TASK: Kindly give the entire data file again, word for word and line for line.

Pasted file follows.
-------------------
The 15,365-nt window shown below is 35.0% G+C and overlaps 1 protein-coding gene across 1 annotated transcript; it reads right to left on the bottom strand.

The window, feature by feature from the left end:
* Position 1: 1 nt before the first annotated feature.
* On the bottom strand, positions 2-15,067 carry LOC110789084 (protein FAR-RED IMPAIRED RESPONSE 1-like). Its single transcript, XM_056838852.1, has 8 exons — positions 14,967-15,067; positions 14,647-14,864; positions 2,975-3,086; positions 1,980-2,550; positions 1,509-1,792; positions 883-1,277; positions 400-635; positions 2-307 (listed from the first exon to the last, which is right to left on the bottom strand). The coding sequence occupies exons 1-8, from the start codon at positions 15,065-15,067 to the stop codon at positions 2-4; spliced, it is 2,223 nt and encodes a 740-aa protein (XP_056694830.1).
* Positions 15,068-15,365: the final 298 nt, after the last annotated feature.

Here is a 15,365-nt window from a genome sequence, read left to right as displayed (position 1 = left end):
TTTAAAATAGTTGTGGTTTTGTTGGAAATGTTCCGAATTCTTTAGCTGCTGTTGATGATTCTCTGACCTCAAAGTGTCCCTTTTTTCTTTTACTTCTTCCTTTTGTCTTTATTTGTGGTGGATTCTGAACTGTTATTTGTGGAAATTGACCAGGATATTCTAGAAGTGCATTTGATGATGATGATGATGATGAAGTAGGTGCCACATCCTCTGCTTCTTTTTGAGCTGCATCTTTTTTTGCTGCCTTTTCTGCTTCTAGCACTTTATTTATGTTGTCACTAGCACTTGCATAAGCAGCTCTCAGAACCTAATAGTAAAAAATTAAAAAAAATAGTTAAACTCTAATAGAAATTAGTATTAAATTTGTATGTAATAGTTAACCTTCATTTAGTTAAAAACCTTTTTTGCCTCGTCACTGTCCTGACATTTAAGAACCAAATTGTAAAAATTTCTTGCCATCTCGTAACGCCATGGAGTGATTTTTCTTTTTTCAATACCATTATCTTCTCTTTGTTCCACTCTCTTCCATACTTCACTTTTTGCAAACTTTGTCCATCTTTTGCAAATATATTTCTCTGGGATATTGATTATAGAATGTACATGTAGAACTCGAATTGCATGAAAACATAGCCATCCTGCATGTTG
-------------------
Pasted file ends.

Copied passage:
The 15,365-nt window shown below is 35.0% G+C and overlaps 1 protein-coding gene across 1 annotated transcript; it reads right to left on the bottom strand.

The window, feature by feature from the left end:
* Position 1: 1 nt before the first annotated feature.
* On the bottom strand, positions 2-15,067 carry LOC110789084 (protein FAR-RED IMPAIRED RESPONSE 1-like). Its single transcript, XM_056838852.1, has 8 exons — positions 14,967-15,067; positions 14,647-14,864; positions 2,975-3,086; positions 1,980-2,550; positions 1,509-1,792; positions 883-1,277; positions 400-635; positions 2-307 (listed from the first exon to the last, which is right to left on the bottom strand). The coding sequence occupies exons 1-8, from the start codon at positions 15,065-15,067 to the stop codon at positions 2-4; spliced, it is 2,223 nt and encodes a 740-aa protein (XP_056694830.1).
* Positions 15,068-15,365: the final 298 nt, after the last annotated feature.

Here is a 15,365-nt window from a genome sequence, read left to right as displayed (position 1 = left end):
TTTAAAATAGTTGTGGTTTTGTTGGAAATGTTCCGAATTCTTTAGCTGCTGTTGATGATTCTCTGACCTCAAAGTGTCCCTTTTTTCTTTTACTTCTTCCTTTTGTCTTTATTTGTGGTGGATTCTGAACTGTTATTTGTGGAAATTGACCAGGATATTCTAGAAGTGCATTTGATGATGATGATGATGATGAAGTAGGTGCCACATCCTCTGCTTCTTTTTGAGCTGCATCTTTTTTTGCTGCCTTTTCTGCTTCTAGCACTTTATTTATGTTGTCACTAGCACTTGCATAAGCAGCTCTCAGAACCTAATAGTAAAAAATTAAAAAAAATAGTTAAACTCTAATAGAAATTAGTATTAAATTTGTATGTAATAGTTAACCTTCATTTAGTTAAAAACCTTTTTTGCCTCGTCACTGTCCTGACATTTAAGAACCAAATTGTAAAAATTTCTTGCCATCTCGTAACGCCATGGAGTGATTTTTCTTTTTTCAATACCATTATCTTCTCTTTGTTCCACTCTCTTCCATACTTCACTTTTTGCAAACTTTGTCCATCTTTTGCAAATATATTTCTCTGGGATATTGATTATAGAATGTACATGTAGAACTCGAATTGCATGAAAACATAGCCATCCTGCATGTTG